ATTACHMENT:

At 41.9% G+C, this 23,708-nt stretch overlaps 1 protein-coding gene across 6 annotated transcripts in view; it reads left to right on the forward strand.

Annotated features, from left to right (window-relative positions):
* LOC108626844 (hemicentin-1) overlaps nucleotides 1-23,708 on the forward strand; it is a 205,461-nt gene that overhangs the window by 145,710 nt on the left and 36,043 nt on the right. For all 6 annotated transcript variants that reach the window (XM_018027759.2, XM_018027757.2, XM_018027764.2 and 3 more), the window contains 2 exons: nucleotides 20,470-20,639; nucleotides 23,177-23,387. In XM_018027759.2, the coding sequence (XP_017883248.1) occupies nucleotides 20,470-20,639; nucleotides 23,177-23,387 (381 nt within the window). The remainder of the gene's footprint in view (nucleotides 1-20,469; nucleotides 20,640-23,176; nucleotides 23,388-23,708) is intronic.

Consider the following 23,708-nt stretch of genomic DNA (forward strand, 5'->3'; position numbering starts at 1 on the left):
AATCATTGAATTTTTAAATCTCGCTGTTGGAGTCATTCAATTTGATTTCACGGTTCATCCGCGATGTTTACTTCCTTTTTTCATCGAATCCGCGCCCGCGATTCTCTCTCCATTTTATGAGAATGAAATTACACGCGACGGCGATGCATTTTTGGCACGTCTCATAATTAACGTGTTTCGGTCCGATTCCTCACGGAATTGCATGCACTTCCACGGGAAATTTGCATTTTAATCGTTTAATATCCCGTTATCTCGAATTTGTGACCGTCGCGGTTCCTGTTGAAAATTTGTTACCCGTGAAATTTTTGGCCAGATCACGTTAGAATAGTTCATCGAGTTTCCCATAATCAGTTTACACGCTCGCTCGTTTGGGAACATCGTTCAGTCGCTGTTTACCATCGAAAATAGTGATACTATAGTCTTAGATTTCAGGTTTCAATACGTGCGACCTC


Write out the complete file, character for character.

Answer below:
At 41.9% G+C, this 23,708-nt stretch overlaps 1 protein-coding gene across 6 annotated transcripts in view; it reads left to right on the forward strand.

Annotated features, from left to right (window-relative positions):
* LOC108626844 (hemicentin-1) overlaps nucleotides 1-23,708 on the forward strand; it is a 205,461-nt gene that overhangs the window by 145,710 nt on the left and 36,043 nt on the right. For all 6 annotated transcript variants that reach the window (XM_018027759.2, XM_018027757.2, XM_018027764.2 and 3 more), the window contains 2 exons: nucleotides 20,470-20,639; nucleotides 23,177-23,387. In XM_018027759.2, the coding sequence (XP_017883248.1) occupies nucleotides 20,470-20,639; nucleotides 23,177-23,387 (381 nt within the window). The remainder of the gene's footprint in view (nucleotides 1-20,469; nucleotides 20,640-23,176; nucleotides 23,388-23,708) is intronic.

Consider the following 23,708-nt stretch of genomic DNA (forward strand, 5'->3'; position numbering starts at 1 on the left):
AATCATTGAATTTTTAAATCTCGCTGTTGGAGTCATTCAATTTGATTTCACGGTTCATCCGCGATGTTTACTTCCTTTTTTCATCGAATCCGCGCCCGCGATTCTCTCTCCATTTTATGAGAATGAAATTACACGCGACGGCGATGCATTTTTGGCACGTCTCATAATTAACGTGTTTCGGTCCGATTCCTCACGGAATTGCATGCACTTCCACGGGAAATTTGCATTTTAATCGTTTAATATCCCGTTATCTCGAATTTGTGACCGTCGCGGTTCCTGTTGAAAATTTGTTACCCGTGAAATTTTTGGCCAGATCACGTTAGAATAGTTCATCGAGTTTCCCATAATCAGTTTACACGCTCGCTCGTTTGGGAACATCGTTCAGTCGCTGTTTACCATCGAAAATAGTGATACTATAGTCTTAGATTTCAGGTTTCAATACGTGCGACCTC